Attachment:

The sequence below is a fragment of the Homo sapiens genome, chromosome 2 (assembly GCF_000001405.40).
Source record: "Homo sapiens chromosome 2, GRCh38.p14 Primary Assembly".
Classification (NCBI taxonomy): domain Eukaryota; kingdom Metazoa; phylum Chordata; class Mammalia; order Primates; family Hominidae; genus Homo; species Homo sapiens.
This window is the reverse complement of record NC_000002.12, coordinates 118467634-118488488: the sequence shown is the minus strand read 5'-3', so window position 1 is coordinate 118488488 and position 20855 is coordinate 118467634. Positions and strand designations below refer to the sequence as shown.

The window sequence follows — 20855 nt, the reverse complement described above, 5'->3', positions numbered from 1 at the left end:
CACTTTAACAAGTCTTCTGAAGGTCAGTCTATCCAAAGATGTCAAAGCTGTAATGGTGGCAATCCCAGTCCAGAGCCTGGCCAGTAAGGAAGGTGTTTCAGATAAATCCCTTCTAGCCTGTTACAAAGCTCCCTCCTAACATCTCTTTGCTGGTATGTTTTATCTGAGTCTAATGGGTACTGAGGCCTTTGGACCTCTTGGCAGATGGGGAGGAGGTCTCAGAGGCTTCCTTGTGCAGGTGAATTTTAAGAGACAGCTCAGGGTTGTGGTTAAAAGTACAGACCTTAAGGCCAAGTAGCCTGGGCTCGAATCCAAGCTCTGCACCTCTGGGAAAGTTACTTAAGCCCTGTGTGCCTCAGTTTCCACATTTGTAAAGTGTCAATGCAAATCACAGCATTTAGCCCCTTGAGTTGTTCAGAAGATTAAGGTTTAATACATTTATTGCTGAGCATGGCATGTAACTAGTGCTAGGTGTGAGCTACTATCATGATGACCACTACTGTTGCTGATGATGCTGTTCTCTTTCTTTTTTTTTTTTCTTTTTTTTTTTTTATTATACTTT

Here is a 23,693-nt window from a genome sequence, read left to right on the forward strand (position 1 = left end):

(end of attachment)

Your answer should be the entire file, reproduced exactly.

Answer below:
The sequence below is a fragment of the Homo sapiens genome, chromosome 2 (assembly GCF_000001405.40).
Source record: "Homo sapiens chromosome 2, GRCh38.p14 Primary Assembly".
Classification (NCBI taxonomy): domain Eukaryota; kingdom Metazoa; phylum Chordata; class Mammalia; order Primates; family Hominidae; genus Homo; species Homo sapiens.
This window is the reverse complement of record NC_000002.12, coordinates 118467634-118488488: the sequence shown is the minus strand read 5'-3', so window position 1 is coordinate 118488488 and position 20855 is coordinate 118467634. Positions and strand designations below refer to the sequence as shown.

The window sequence follows — 20855 nt, the reverse complement described above, 5'->3', positions numbered from 1 at the left end:
CACTTTAACAAGTCTTCTGAAGGTCAGTCTATCCAAAGATGTCAAAGCTGTAATGGTGGCAATCCCAGTCCAGAGCCTGGCCAGTAAGGAAGGTGTTTCAGATAAATCCCTTCTAGCCTGTTACAAAGCTCCCTCCTAACATCTCTTTGCTGGTATGTTTTATCTGAGTCTAATGGGTACTGAGGCCTTTGGACCTCTTGGCAGATGGGGAGGAGGTCTCAGAGGCTTCCTTGTGCAGGTGAATTTTAAGAGACAGCTCAGGGTTGTGGTTAAAAGTACAGACCTTAAGGCCAAGTAGCCTGGGCTCGAATCCAAGCTCTGCACCTCTGGGAAAGTTACTTAAGCCCTGTGTGCCTCAGTTTCCACATTTGTAAAGTGTCAATGCAAATCACAGCATTTAGCCCCTTGAGTTGTTCAGAAGATTAAGGTTTAATACATTTATTGCTGAGCATGGCATGTAACTAGTGCTAGGTGTGAGCTACTATCATGATGACCACTACTGTTGCTGATGATGCTGTTCTCTTTCTTTTTTTTTTTTCTTTTTTTTTTTTTATTATACTTT

Here is a 23,693-nt window from a genome sequence, read left to right on the forward strand (position 1 = left end):